Asteroids and the Human Near Future in Space

Posted 2 CommentsPosted in Astronomy, Science, War, Violence & Terrorism

If news reports from earlier this year are to be believed, aster­oids are high on the list of celes­tial bod­ies to be explored - and manip­u­lated. On May 13th, The Tele­graph revealed that Brit­ish astro­naut Tim Peake was going to be trained by NASA for an aster­oid sur­face mis­sion. Only weeks earlier, on April 24th, the Amer­ican com­pany Plan­et­ary Resources announced its plans to invest in aster­oid min­ing tech­no­logy. In the back­ground the impress­ive explor­a­tion data from NASA’s Dawn mis­sion to the aster­oid belt trickles in, mainly con­cern­ing pro­to­plan­ets Vesta and Ceres.

Magic and Technology

Posted 1 CommentPosted in Digital Media & Videogames, Magic, Religion, Science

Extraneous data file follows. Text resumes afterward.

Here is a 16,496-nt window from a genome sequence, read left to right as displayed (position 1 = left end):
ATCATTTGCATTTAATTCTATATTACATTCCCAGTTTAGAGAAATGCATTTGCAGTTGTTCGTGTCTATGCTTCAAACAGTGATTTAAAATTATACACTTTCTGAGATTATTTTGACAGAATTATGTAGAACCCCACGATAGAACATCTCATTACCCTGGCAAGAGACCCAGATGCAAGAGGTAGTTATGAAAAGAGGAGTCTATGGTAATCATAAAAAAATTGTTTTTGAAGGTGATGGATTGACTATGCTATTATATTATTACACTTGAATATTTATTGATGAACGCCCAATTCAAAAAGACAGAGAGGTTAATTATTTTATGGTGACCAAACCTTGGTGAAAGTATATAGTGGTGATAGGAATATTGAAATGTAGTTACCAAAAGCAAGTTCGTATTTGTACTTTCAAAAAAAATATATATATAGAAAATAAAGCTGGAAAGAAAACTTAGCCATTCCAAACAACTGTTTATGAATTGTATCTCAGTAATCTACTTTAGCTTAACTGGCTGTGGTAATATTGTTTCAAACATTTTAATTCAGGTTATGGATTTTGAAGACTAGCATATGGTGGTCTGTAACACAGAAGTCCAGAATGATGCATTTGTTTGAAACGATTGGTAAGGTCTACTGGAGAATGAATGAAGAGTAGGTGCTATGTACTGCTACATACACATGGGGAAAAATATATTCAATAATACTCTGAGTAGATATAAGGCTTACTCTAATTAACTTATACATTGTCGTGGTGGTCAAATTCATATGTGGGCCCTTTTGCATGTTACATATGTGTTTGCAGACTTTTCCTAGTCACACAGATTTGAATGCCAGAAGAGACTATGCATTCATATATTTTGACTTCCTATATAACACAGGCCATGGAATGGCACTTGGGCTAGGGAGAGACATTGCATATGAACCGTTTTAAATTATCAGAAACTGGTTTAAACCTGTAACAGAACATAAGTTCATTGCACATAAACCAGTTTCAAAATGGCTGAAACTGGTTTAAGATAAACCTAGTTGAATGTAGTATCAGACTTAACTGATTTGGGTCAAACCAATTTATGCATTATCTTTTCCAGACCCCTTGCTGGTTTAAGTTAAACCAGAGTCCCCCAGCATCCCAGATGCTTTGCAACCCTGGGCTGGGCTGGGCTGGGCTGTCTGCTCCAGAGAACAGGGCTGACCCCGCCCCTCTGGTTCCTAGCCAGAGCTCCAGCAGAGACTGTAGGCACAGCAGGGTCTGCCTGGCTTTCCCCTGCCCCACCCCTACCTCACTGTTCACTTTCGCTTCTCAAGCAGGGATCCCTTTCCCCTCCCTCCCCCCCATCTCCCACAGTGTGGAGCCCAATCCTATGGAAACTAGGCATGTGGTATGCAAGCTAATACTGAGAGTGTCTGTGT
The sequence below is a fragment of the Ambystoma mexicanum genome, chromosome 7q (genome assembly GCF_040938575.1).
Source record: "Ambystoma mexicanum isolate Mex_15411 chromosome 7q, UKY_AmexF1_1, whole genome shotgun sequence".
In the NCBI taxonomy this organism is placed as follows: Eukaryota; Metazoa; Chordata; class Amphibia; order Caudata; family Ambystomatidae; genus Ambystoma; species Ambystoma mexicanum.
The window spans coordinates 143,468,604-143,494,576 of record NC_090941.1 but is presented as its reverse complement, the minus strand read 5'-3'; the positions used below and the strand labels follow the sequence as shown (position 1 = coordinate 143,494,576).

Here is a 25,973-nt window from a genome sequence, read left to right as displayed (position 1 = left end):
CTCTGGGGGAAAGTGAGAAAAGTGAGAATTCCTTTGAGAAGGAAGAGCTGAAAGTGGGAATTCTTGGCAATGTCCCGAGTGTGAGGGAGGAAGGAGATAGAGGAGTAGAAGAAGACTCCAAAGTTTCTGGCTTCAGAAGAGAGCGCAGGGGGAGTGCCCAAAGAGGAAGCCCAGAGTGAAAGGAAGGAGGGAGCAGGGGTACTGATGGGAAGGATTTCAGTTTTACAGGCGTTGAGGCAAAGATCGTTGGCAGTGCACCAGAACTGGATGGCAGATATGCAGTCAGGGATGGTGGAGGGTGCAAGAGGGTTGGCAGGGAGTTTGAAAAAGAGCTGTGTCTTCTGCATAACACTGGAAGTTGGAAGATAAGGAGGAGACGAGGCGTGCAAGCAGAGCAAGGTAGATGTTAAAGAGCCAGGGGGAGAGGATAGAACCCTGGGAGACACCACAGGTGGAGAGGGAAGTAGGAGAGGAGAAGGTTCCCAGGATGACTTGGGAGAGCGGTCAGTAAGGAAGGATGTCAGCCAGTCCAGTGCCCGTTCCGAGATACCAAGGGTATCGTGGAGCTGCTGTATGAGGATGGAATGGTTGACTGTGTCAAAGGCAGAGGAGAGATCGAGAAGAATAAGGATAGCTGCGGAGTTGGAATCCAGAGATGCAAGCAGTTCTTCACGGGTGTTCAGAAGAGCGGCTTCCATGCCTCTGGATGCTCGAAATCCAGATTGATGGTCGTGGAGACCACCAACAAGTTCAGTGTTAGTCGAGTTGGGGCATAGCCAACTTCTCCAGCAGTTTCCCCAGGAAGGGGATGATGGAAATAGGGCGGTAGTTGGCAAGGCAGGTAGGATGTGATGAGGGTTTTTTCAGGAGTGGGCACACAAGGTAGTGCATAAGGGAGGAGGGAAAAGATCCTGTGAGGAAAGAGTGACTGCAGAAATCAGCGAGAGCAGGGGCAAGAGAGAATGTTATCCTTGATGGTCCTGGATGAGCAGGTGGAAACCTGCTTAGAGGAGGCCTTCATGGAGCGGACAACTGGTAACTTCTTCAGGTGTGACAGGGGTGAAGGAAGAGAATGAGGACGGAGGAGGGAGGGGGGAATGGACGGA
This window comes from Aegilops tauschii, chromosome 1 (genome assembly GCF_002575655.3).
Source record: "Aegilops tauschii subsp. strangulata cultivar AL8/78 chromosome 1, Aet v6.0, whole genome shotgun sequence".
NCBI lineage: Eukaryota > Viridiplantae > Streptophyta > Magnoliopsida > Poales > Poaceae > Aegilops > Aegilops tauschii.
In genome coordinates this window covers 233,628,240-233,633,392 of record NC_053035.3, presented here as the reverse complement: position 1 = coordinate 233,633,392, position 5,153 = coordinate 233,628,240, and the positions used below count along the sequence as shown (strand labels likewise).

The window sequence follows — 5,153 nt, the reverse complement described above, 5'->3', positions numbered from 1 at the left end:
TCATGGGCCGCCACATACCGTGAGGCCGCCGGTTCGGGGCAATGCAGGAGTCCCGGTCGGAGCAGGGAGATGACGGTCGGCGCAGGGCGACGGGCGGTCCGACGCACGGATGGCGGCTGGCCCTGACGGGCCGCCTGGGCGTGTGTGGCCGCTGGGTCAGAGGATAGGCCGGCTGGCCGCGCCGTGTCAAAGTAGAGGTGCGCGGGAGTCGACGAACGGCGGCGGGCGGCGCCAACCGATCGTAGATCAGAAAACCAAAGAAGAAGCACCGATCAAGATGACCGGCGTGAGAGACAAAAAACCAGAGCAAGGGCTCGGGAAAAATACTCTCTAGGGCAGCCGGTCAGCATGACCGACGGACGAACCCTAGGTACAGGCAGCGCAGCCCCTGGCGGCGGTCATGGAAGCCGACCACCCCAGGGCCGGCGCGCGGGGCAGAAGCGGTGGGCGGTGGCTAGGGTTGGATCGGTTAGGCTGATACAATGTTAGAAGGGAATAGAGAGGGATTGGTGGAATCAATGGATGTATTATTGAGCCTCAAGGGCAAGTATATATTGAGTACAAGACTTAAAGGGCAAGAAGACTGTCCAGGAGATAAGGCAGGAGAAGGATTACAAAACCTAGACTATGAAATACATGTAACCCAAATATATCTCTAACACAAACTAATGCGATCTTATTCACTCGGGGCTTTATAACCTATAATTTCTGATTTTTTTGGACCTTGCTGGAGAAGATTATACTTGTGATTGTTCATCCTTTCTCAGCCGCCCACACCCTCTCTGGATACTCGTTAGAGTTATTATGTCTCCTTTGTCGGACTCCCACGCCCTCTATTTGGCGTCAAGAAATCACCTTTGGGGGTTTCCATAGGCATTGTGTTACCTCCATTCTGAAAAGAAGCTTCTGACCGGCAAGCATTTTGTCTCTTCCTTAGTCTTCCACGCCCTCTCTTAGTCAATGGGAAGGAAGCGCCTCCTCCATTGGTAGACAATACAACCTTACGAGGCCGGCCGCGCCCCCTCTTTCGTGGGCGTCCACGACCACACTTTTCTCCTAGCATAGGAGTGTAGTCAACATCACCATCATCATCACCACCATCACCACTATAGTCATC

A state­ment often re­peat­ed in dis­cus­sions of tech­nolo­gy, whether within the realm of sci­ence fic­tion (and lite­rary criti­cism of the genre) or with­out, is Arthur C. Clarke’s so-called “Third Law”, which states that “any suffi­cient­ly ad­vanced tech­nolo­gy is in­dis­tin­guish­able from magic”. The reader may refer to Wiki­pedia for a bit of back­ground surroun­ding Clarke’s three laws and pos­sible pre­ce­dents for the third one men­tioned here. While the law obvious­ly makes pre­dic­tions about the per­cep­tion of tech­nology in real life, it is equally rele­vant to fic­tion, par­ticu­larly sci­ence fic­tion and fantasy, where magic and/or tech­nology occupy pro­mi­nent places as plot devices, motifs, etc. […] What inte­rests me in par­ticu­lar are the assump­tions lying behind Clarke’s third law, and how the law and its assump­tions can help (or hinder) us to under­stand the inter­play between tech­nology and magic as con­cepts of acti­vity